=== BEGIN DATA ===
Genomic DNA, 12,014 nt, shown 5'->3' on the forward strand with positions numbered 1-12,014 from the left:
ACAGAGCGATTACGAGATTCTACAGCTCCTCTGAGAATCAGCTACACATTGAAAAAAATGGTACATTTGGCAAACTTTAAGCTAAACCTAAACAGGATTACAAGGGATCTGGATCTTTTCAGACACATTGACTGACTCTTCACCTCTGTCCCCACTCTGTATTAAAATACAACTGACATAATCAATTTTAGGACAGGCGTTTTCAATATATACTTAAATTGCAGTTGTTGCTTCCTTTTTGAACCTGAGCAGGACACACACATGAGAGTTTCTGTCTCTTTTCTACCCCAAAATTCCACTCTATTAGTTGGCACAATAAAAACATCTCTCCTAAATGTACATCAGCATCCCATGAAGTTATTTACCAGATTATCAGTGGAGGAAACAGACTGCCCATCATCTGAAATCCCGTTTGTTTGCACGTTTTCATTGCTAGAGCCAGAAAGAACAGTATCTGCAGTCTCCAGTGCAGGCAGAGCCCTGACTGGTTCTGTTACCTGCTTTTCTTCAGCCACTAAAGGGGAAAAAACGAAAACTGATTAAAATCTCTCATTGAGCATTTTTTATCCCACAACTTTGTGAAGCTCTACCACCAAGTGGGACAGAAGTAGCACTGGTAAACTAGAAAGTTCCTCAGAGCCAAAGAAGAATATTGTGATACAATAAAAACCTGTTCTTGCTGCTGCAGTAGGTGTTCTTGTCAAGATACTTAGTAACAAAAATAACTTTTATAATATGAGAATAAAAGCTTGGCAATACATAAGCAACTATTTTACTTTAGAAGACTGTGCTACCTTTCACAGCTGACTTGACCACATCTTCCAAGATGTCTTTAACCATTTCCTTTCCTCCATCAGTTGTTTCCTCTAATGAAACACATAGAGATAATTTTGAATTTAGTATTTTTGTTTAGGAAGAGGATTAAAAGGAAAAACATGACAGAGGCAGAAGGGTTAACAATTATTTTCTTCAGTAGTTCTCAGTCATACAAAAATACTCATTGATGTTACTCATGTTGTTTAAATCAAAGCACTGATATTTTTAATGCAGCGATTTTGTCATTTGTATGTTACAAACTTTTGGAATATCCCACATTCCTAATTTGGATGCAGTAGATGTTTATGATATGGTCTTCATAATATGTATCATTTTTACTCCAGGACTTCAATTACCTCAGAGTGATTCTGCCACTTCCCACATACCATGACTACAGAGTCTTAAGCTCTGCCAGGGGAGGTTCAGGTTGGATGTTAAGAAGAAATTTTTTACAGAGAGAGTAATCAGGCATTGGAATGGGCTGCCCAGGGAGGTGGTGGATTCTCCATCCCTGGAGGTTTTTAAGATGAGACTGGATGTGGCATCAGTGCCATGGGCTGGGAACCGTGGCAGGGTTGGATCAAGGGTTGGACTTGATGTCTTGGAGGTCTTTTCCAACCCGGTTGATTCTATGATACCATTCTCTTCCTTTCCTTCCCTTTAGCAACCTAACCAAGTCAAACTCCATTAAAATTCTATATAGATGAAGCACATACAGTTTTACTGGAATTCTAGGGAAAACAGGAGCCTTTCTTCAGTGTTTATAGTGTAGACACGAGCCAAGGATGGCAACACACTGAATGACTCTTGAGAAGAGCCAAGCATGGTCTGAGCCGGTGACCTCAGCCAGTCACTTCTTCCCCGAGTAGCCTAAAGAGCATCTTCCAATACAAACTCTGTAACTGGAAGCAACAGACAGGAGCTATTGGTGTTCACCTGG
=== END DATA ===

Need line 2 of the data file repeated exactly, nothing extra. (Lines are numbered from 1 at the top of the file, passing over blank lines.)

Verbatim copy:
ACAGAGCGATTACGAGATTCTACAGCTCCTCTGAGAATCAGCTACACATTGAAAAAAATGGTACATTTGGCAAACTTTAAGCTAAACCTAAACAGGATTACAAGGGATCTGGATCTTTTCAGACACATTGACTGACTCTTCACCTCTGTCCCCACTCTGTATTAAAATACAACTGACATAATCAATTTTAGGACAGGCGTTTTCAATATATACTTAAATTGCAGTTGTTGCTTCCTTTTTGAACCTGAGCAGGACACACACATGAGAGTTTCTGTCTCTTTTCTACCCCAAAATTCCACTCTATTAGTTGGCACAATAAAAACATCTCTCCTAAATGTACATCAGCATCCCATGAAGTTATTTACCAGATTATCAGTGGAGGAAACAGACTGCCCATCATCTGAAATCCCGTTTGTTTGCACGTTTTCATTGCTAGAGCCAGAAAGAACAGTATCTGCAGTCTCCAGTGCAGGCAGAGCCCTGACTGGTTCTGTTACCTGCTTTTCTTCAGCCACTAAAGGGGAAAAAACGAAAACTGATTAAAATCTCTCATTGAGCATTTTTTATCCCACAACTTTGTGAAGCTCTACCACCAAGTGGGACAGAAGTAGCACTGGTAAACTAGAAAGTTCCTCAGAGCCAAAGAAGAATATTGTGATACAATAAAAACCTGTTCTTGCTGCTGCAGTAGGTGTTCTTGTCAAGATACTTAGTAACAAAAATAACTTTTATAATATGAGAATAAAAGCTTGGCAATACATAAGCAACTATTTTACTTTAGAAGACTGTGCTACCTTTCACAGCTGACTTGACCACATCTTCCAAGATGTCTTTAACCATTTCCTTTCCTCCATCAGTTGTTTCCTCTAATGAAACACATAGAGATAATTTTGAATTTAGTATTTTTGTTTAGGAAGAGGATTAAAAGGAAAAACATGACAGAGGCAGAAGGGTTAACAATTATTTTCTTCAGTAGTTCTCAGTCATACAAAAATACTCATTGATGTTACTCATGTTGTTTAAATCAAAGCACTGATATTTTTAATGCAGCGATTTTGTCATTTGTATGTTACAAACTTTTGGAATATCCCACATTCCTAATTTGGATGCAGTAGATGTTTATGATATGGTCTTCATAATATGTATCATTTTTACTCCAGGACTTCAATTACCTCAGAGTGATTCTGCCACTTCCCACATACCATGACTACAGAGTCTTAAGCTCTGCCAGGGGAGGTTCAGGTTGGATGTTAAGAAGAAATTTTTTACAGAGAGAGTAATCAGGCATTGGAATGGGCTGCCCAGGGAGGTGGTGGATTCTCCATCCCTGGAGGTTTTTAAGATGAGACTGGATGTGGCATCAGTGCCATGGGCTGGGAACCGTGGCAGGGTTGGATCAAGGGTTGGACTTGATGTCTTGGAGGTCTTTTCCAACCCGGTTGATTCTATGATACCATTCTCTTCCTTTCCTTCCCTTTAGCAACCTAACCAAGTCAAACTCCATTAAAATTCTATATAGATGAAGCACATACAGTTTTACTGGAATTCTAGGGAAAACAGGAGCCTTTCTTCAGTGTTTATAGTGTAGACACGAGCCAAGGATGGCAACACACTGAATGACTCTTGAGAAGAGCCAAGCATGGTCTGAGCCGGTGACCTCAGCCAGTCACTTCTTCCCCGAGTAGCCTAAAGAGCATCTTCCAATACAAACTCTGTAACTGGAAGCAACAGACAGGAGCTATTGGTGTTCACCTGG